I wish I could say that by this point in my Giveaway, I’ve become a real pro at elegantly matching gifts and recipients and smoothly executing the delivery. But, alas, a few days from the end, I’m as chaotic and disorganized as I’ve been for much of the year.
Last night I gave away my little red Google dress. I’m calling it that because if anyone googles images of me, there are pictures of me wearing this dress! I’d had the dress made when my husband David and I were visiting Thailand nearly 13 years ago now. It still looked pretty good when the photo on Google was taken at a Buddhist exhibition opening in Westwood in 2008 – possibly the last time I wore the dress to an event. But it’s a bit it’s too tight for me now, and I’m not planning on losing more weight, so I decided to give it away to a friend. And not just a friend who would fit into it, but one who would look fabulous in it.
A try to take a yoga class every week, though lately I have been missing out because I’ve either been under the weather or under work pressure. Today, after a week of ups and downs, I need to stretch and breathe and take care of myself – not just my body, but my psyche too. The word “yoga” comes from the Sanskrit for “union” and has the same root as the word “yoke,” as in the yoke that connects an ox to its cart. For me, in order to practice yoga, I have to start by disconnecting, before I can connect. In order to get to a class, I have to pull my head and my body away from my computer and whatever I’m working on. I have to change from my regular clothes and put on my stretchy yoga gear and I have to walk away from my home, as I rarely manage to practice in my own house. Once in the class, my placing my mat on the floor, I am creating my own space to practice, symbolically removing myself from the rest of the room so that I can center myself and focus on my practice.
I find it hard to be kind to myself
Even when I’m feeling ill.
I know I should slow down a bit
And take it easy, but still…
I have a book to write and lectures to give
So I can’t afford to slow down.
Now my neck is tense and knotted up
And my face wears a permanent frown.
I discovered our local Goodwill store is open until 9pm, which gives me an option for evening donations on busy days like today when I gave a lecture, had lunch with good friends, edited an article I’d written, shopped for a Halloween costume for our son Theo, helped him with homework and cooked dinner.
Our dress-up box is overflowing and spilling onto the floor wherever I try to hide it from the world – in the deepest corner of our son Theo’s room, in a closet or in behind the couch in our den. Wigs, crazy glasses, ninja costumes, togas, and at least 20 different hats – odd bits of costumes that are rarely played with now that Theo plays more with boys and is more interested in Parkour than Pantomime. However, when I suggest getting rid of anything from this box, I hear protests from not only Theo but also from my husband David who contributed many of the fancy hats.
I gave away a dress today.
It was cute and feminine, but, sad to say,
It made me look pear-shaped and lumpy
And made me feel extremely grumpy.
I don’t think it was actually 106 degrees today but it was pretty damn hot. The official temps were closer to 96, but still. That’s not comfortable. Our son Theo had a soccer game this afternoon and though I felt awful for him and his teammates having to run around in this heat, I also felt a bit bad for me having to sit and watch! How on earth was I going to keep cool? I threw on the closest thing I have to a sundress – a colorful tent-like beach dress I bought last summer in Turkey. But even that felt heavy and clingy in this heat.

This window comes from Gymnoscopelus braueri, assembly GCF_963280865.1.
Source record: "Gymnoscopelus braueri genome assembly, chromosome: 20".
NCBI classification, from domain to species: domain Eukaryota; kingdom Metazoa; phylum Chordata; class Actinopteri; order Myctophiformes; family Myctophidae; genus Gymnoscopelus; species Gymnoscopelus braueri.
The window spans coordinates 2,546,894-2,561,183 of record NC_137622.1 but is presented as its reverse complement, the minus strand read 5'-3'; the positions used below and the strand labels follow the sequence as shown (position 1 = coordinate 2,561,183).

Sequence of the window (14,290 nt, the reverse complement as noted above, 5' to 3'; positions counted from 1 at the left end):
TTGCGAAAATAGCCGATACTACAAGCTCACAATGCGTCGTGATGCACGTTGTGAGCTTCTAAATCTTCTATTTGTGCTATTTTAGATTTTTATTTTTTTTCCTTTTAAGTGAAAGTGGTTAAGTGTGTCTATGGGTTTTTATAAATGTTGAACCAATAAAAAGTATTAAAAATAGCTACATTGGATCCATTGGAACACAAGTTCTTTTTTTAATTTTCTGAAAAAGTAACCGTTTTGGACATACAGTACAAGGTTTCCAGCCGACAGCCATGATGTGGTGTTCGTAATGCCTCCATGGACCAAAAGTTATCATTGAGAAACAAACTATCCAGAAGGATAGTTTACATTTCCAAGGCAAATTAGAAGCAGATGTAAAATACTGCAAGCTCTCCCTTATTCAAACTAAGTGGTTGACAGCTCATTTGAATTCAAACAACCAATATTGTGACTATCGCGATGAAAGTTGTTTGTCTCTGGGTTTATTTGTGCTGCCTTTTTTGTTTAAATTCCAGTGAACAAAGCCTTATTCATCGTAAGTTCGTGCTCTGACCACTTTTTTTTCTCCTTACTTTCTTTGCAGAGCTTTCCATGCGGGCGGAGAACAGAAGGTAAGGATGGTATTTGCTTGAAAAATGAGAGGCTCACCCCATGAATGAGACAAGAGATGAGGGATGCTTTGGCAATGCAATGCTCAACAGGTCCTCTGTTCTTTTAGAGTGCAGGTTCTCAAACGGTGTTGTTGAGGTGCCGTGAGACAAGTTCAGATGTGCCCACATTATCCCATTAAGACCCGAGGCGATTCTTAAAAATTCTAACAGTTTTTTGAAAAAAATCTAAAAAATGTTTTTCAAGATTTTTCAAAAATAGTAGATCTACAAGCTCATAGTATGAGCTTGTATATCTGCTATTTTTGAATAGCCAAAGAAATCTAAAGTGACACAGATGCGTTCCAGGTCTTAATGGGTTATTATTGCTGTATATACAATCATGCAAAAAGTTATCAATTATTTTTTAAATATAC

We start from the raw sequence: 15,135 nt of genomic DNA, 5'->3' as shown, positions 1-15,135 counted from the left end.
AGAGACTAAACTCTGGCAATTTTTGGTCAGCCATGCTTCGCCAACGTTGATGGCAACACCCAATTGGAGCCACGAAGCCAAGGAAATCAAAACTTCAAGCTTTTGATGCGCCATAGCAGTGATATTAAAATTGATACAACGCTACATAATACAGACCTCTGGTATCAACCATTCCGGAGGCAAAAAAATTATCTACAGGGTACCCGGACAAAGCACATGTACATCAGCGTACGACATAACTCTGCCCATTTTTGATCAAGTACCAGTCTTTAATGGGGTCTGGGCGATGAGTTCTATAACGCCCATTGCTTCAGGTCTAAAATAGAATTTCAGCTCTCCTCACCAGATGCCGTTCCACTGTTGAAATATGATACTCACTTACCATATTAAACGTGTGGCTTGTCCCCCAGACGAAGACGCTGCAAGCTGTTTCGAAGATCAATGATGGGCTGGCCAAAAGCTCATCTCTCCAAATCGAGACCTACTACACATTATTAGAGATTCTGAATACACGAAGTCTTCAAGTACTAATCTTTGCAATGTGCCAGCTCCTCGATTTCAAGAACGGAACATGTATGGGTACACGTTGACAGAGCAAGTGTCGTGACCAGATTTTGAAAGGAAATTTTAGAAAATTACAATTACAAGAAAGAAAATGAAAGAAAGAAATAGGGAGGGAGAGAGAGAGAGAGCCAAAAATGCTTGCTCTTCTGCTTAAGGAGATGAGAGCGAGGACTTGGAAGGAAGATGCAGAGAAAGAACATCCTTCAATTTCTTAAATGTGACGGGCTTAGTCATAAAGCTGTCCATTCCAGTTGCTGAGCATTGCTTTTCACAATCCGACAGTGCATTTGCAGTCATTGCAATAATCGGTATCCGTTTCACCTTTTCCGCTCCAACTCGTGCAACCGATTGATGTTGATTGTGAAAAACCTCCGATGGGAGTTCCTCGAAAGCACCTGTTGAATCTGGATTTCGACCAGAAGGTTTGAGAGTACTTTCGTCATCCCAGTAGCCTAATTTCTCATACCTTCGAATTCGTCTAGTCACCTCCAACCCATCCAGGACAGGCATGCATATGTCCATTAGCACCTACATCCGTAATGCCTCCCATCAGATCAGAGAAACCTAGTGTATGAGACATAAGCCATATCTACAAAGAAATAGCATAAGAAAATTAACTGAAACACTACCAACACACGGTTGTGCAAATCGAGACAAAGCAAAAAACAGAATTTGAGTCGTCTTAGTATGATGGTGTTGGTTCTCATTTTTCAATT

Over a decade ago, my husband David and I traveled to Thailand, Cambodia and Vietnam. It was an amazing trip, full of beautiful Buddhist and Hindu temples and ruins, like Ayutthaya and Sukhothai in Thailand and Angkor in Cambodia, and spectacular landscapes like Halong Bay in Vietnam. We ate the most delicious food, battled with the craziest traffic (the rule was “don’t look when you cross the road – just cross!”) and even toured some of the region’s hospitals looking for rabies shots after a dog in Bangkok bit me unexpectedly in the leg. Out two weeks there were certainly full of adventure. They were also full of shopping. Things were cheap and beautiful so we went a bit mad. Textiles, ceramics, lacquer and paintings – I remember we actually had to buy a new duffle bag to get everything home. One of the most exotic things I bought was a pair of orange wraparound silk pants. I wore them a couple of times to parties and museum events when I worked at Pacific Asia Museum and enjoyed the way they shimmer and swish about when I walk. However, I don’t have much opportunity to wear such pants these days so this year, I’d been wondering who I might give them too. A dancer maybe? But I don’t know many of those, and they wouldn’t work on just any dancer…
It’s amazing the connections you can find with people once you start an open, honest conversation. Our son Theo has started playing soccer on Saturdays, and though I love the fact that he is out running around learning a sport with a team of kids, I don’t always enjoy sitting in the heat of the afternoon inhaling Astroturf fumes while the kids do their warm ups. This was what I was thinking today when one of his teammate’s mother, Krissy greeted me with a big smile. I was feeling cranky about the heat and wasn’t able to hide it when she asked how I was doing. We started talking about how every year the heat in September takes us by surprise and then we fell into a conversation about living in cooler climes. When I told her I’d been brought up in Scotland and then Canada so was used to the cold, she sympathized with my low heat tolerance, but it was when I told her I’d also lived in Japan that we really connected.